Interdependent Web: Reconsidering separate but equal, banding together, instructions for life

Interdependent Web: Reconsidering separate but equal, banding together, instructions for life

A weekly roundup of blogs and other user-generated web content about Unitarian Universalism


Reconsidering separate but equal

After enjoying a recent Black Lives of UU Revival, Kim Hampton asks, “Why are we trying to integrate UU congregations? Is it time for a separate but equal Unitarian Universalism?”

Part of the reason Revival was so freeing was none of the people in the room had to hold back in bringing their full selves into the room. We all knew the white gaze was not going to be there. Those of us who got to plan the worships knew that we could play music and have readings and rituals from the African diaspora and not have to explain why we were using them or having to do a 10-minute education session about them. That is freeing too. (East of Midnight, May 27)

Theresa Novak writes a poem for white people, called “Intentions.”

The road to hell may not be paved
But it is covered with the guano
Of our so-called good intentions
It’s a seagull shit so white
It covers the awareness
Of the pain we cause
By our fragility (Sermons, Poetry, and Other Musings, May 25)

Banding together

The Rev. Beth Johnson recently traveled to Sacramento to participate in the Poor People’s Campaign.

On the flight, the man next to me asked if I was going to Sacramento on business and so I told him about the Poor People’s Campaign too. We had a powerful conversation about income inequality and the issues of poverty and racism, health care—his brother died from lung cancer for lack of health care. And he had a lot to say about the power of corporations and what we know is the resistance to equity. . . . He said, “It’s going to be hard. Do you think it will happen? What if they try and stop you. You know . . . if they kill you. They disappear people you know.” I said I was ready if that were to happen. (Facebook, May 27)

Doug Muder summarizes what he’s been reading about the class divide in America.

Instead, the Founders counted on relative equality of wealth and the presence of a large middle class to maintain a balanced society. Those are the conditions our system of government is designed for, and at various key points in American history (the homestead era, the Progressive Era, the New Deal) the government made deliberate choices that preserved the middle class and prevented either plutocratic domination or a revolution of the dispossessed.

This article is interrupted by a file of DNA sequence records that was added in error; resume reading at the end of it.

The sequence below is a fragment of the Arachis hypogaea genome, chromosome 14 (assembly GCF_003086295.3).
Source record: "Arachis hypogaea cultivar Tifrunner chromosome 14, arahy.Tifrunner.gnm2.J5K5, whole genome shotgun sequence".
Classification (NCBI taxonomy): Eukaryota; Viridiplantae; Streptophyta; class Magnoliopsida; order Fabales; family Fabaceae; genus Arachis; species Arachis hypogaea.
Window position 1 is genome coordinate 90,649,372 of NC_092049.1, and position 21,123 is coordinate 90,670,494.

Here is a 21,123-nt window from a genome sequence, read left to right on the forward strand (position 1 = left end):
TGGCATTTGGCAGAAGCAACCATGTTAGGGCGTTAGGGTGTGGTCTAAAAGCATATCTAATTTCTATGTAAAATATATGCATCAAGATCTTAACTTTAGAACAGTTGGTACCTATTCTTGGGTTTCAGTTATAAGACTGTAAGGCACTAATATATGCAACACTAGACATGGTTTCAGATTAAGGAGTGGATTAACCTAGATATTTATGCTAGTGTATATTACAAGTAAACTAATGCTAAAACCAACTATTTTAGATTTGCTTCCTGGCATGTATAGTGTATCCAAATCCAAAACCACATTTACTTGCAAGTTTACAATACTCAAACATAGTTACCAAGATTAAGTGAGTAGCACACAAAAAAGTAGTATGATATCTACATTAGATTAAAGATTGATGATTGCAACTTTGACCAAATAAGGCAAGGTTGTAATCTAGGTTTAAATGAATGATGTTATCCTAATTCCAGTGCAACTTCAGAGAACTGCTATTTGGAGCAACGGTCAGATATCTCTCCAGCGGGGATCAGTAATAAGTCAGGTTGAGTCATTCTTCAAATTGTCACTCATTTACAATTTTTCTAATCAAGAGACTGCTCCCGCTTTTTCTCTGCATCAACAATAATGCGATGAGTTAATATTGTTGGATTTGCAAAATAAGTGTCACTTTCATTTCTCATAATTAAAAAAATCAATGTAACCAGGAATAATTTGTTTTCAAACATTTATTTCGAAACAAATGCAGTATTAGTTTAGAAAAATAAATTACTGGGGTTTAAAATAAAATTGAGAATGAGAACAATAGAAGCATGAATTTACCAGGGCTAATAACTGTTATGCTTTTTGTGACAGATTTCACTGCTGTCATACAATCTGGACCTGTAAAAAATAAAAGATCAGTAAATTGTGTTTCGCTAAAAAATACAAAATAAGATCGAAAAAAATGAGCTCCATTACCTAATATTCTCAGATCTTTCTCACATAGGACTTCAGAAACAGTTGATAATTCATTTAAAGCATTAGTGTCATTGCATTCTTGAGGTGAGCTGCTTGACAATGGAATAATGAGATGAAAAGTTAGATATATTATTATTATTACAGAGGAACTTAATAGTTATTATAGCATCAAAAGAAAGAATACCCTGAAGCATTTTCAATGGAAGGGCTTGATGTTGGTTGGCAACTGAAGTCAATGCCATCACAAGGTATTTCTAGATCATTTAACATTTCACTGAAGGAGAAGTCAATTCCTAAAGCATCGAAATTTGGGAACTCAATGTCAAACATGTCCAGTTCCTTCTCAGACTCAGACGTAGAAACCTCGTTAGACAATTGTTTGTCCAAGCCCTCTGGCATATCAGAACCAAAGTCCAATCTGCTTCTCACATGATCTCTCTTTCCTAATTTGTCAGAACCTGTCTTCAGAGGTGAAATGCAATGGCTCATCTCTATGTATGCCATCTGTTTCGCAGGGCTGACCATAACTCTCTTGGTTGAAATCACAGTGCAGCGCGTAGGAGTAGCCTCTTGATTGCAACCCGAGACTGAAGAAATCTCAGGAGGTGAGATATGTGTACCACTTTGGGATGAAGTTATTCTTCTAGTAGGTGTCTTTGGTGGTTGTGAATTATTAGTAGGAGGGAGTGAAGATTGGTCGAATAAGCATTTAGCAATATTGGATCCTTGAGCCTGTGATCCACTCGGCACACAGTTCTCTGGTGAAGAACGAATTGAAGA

Now we’re in an era of increased concentration of wealth and power by the .1%. Now more than ever, if we’re going to preserve our system of government, we need the 9.9% and the working class to band together against the domination of the super-rich. But how is that going to happen? (The Weekly Sift, May 28)

Systems thinking

The Rev. Tom Schade rejects the theory that school shootings and other acts of mass violence are the result of “involuntary celibacy.”

There are systems which turn out school shooters. Those systems are called patriarchy, rape culture, porn culture, and gun culture. . . .

Porn culture teaches that satisfying sexual desires is the highest value in life. Rape culture teaches that the use of coercive power to compel women to satisfy sexual desire is justified, for its own sake. And gun culture ensures that a tool for expressing your rage in a public theatre of death is always available. (The Lively Tradition, May 26)

Instructions for life

The Rev. Amy Shaw writes a note to politicians, influencers, televangelists, and entertainers, reminding them of kindergarten lessons they’ve apparently forgotten.

Don’t take things that aren’t yours (it's stealing even if you convince poor Billy that he really really does want to give you his entire lunch).

Don’t be greedy—just take what you really need and leave enough for others.

Don’t brag.

Keep your hands and other body bits to yourself.

Apologize when you’ve made a mistake.

Everybody here is important. (Facebook, May 30)

The Rev. Erin Walter turns her notes from a recent therapy session into a poem, reminding herself to “make a nest of the little things.”

My therapist says
Recalibrate to empathy
Make it mutual
Ask them to meet you there:
Someplace not so fixed
So rigid
Like stone.

Your perspective is real and true,
she says
And it is not the only one. (Facebook, May 28)

In the midst of a divorce, Liz James savors opportunities for self-discovery.

I’ve never chosen my life like this, before. Compromises are a natural part of a marriage, but because Gary and I got together when I was so young (and his life was so fully formed), I just fit into that situation. I never really had the opportunity to find out who adult-Liz-on-her-own is. I kinda always abdicated that onto Gary’s responsible and steady shoulders. I always feared that there was no adult-Liz underneath the bubbly half-kid I’ve been used to being. Now, I’m finding out that a) there is an adult-Liz there, and b) I like her. A lot. (Liz James Writes, May 31)

The Rev. Lynn Ungar’s dogs answer a reader’s question about how to encourage a neighbor to mow their weedy lawn.

Yeah, but think about it. Who is bothered by the dandelions? Who wants the situation to change? Maybe the messy neighbors like dandelions. Maybe they don’t have a lawnmower. Maybe they just have too many other things going on and the lawn never gets to the top of their list. Apparently other people care more about the lawn than they do, so maybe the people who feel it’s a problem should be in charge of fixing it. (Wombat and Dingbat Fix the World, May 30)